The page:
Dev Standards

This page is a resource for development standards across all Meltano products and Meltano code repos.

General Standards

The definition of done for any increment of work should always include:

  1. Docs meet or exceed documentation standards (in Docs section below).
  2. Code meets the standards for the respective language (documented in sections below).
  3. Code is sufficiently tested.

An iterative approach does not mean that docs and tests can be saved for a later iteration. To save time, it’s generally a good practice to write docs and tests before writing the code.

Every Iteration should be a stable increment

Our Meltano value of ongoing Iteration is balanced by a requirement that each increment is “stable”. A stable increment is an iteration that provides value without disproportionately adding maintenance and support costs.

For more information, please see the handbook section on Stable Increments.

Documentation Standards

Markdown Linting

Every docs page should be linted and should adhere to linting standards.

It is a good idea to install the markdownlint VS Code extension, or similar, so you have realtime lint guidance while editing.

Whenever possible, GitLab and GitHub projects should have automated lint checks, including markdown lint checks and broken link checks.

Docs and the “Definition of Done”

Documentation is critical and should be included in every increment. Docs should never be skipped or moved as a follow-on issue after the merge.

A test of minimally complete documentation is as follows:

  1. Feature discoverability. Can a user reading through our docs understand what the feature is and whether they should use it?
  2. Implementation instructions. Can a user implement this feature successfully using only the available docs? (Excluding complementary resources such as blogs, Slack notifications, and demos.)

If either of these conditions is not met, the MR should not be merged as it does not meet the minimal definition of done as related to documentation.

Note that within these qualifications, there’s still tons of room for variability in the overall “first iteration” time investment.

For more information on writing quality documentation, check out Divio’s documentation system.

Is it okay to add docs as follow-on?

Q: We make decisions to postpone certain components all the time - why not allow docs to be created after the feature launches?

A: The invisible high cost of missing docs

There are several invisible costs that appear immediately after docs are delayed: additional support costs and training costs, along with additional overhead related to administrating and prioritizing the follow-on issue. All of these together can quickly add up to more than the cost of the docs authoring itself.

Apart from the above-mentioned costs, there’s an additional risk that a user will discover the feature and then fail to implement it. Contrary to our goal of providing “early access” to a valuable feature, we risk damaging a user’s confidence in our product because of a bad onboarding experience.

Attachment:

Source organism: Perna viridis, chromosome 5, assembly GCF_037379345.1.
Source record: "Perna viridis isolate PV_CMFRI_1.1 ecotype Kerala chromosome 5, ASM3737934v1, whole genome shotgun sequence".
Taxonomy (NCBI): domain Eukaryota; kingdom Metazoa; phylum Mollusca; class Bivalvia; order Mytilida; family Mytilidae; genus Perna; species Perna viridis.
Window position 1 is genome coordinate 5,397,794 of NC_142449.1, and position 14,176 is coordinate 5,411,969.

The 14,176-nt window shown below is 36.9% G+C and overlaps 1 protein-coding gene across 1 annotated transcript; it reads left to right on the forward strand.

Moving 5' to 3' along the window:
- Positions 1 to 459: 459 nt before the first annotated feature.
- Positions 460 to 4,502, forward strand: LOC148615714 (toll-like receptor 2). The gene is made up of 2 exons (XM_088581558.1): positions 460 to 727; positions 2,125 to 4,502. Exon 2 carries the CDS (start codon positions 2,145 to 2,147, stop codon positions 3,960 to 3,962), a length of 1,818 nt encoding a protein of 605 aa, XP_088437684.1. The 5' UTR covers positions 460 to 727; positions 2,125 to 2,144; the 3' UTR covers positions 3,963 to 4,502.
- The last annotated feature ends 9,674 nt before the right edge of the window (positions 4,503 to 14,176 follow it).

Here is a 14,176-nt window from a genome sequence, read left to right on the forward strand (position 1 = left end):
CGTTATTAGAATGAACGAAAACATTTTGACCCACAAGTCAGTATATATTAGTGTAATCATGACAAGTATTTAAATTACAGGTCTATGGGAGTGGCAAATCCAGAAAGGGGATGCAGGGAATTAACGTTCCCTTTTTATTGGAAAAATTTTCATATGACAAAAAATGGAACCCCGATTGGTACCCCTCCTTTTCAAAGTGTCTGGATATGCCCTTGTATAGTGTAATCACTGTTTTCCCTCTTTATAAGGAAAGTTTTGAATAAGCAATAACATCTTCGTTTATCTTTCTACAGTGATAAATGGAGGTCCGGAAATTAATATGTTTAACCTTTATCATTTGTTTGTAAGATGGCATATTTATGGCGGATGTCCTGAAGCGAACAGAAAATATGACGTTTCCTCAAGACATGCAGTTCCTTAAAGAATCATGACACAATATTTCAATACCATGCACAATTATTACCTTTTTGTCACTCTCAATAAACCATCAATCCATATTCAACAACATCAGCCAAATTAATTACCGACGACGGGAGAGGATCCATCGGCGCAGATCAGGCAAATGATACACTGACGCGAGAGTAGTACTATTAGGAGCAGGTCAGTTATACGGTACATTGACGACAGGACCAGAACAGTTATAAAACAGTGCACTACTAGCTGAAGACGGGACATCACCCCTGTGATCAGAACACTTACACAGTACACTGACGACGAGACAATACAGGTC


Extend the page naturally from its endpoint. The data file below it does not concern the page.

Exceptions to documentation requirements

The only valid exceptions to this requirement are: (1) if another team member (such as a member of the PM team) is separately assigned the docs authoring, or (2) if we are accepting a contribution contribution and taking the docs authoring role upon ourselves.

Even in these cases, however, docs still need to be completed before the feature is released.

CLI Standards

For many users, the CLI is the primary Meltano interface interacted with on a regular basis. As such, we aim to make to make working with our CLI as intuitive and joyful as possible.

When adding or changing functionality in Meltano’s CLI, refer to clig.dev for guidelines on creating human-centric CLIs.

SQL Standards

SQL code should validate against the SQLFluff checks and should match with SQLFLuff auto-format output. (Ideally, CI tests are to be enabled wherever possible.)

All projects containing SQL code should include a .sqlfluff configuration file with the minimal settings. Changes to these settings (such as max line length) should be considered on a per-project basis.

If using VS Code, developers writing SQL should install the SQLFluff VS Code extension. This extension gives real time lint feedback and has autoformat capabilities for many of its rules.

.sqlfluff sample config

[sqlfluff]
dialect = snowflake  # or another dialect as needed
templater = dbt
output_line_length = 80
ignore_templated_areas = True
runaway_limit = 100

[sqlfluff:rules]
tab_space_size = 4
max_line_length = 80
indent_unit = space
comma_style = trailing

[sqlfluff:rules:L010] # Keywords
capitalisation_policy = upper

[sqlfluff:rules:L014] # Unquoted Identifiers
extended_capitalisation_policy = lower

[sqlfluff:rules:L030] # Function Names
capitalisation_policy = upper

[sqlfluff:templater:dbt]
# TODO: Replace with project-specific dbt settings:
project_dir = transform
profiles_dir = transform/profile
profile = meltano
target = snowflake

See also:

Python Standards

COMING SOON

Terraform Standards

Terraform code should validate against the terraform fmt checks and should match with terraform fmt auto-format output. (Ideally, CI tests are to be enabled wherever possible.)

As a general guide, please refer to Gruntwork’s Terraform Style Guide - except the “Testing” section, which does not yet apply.

Helm Standards

COMING SOON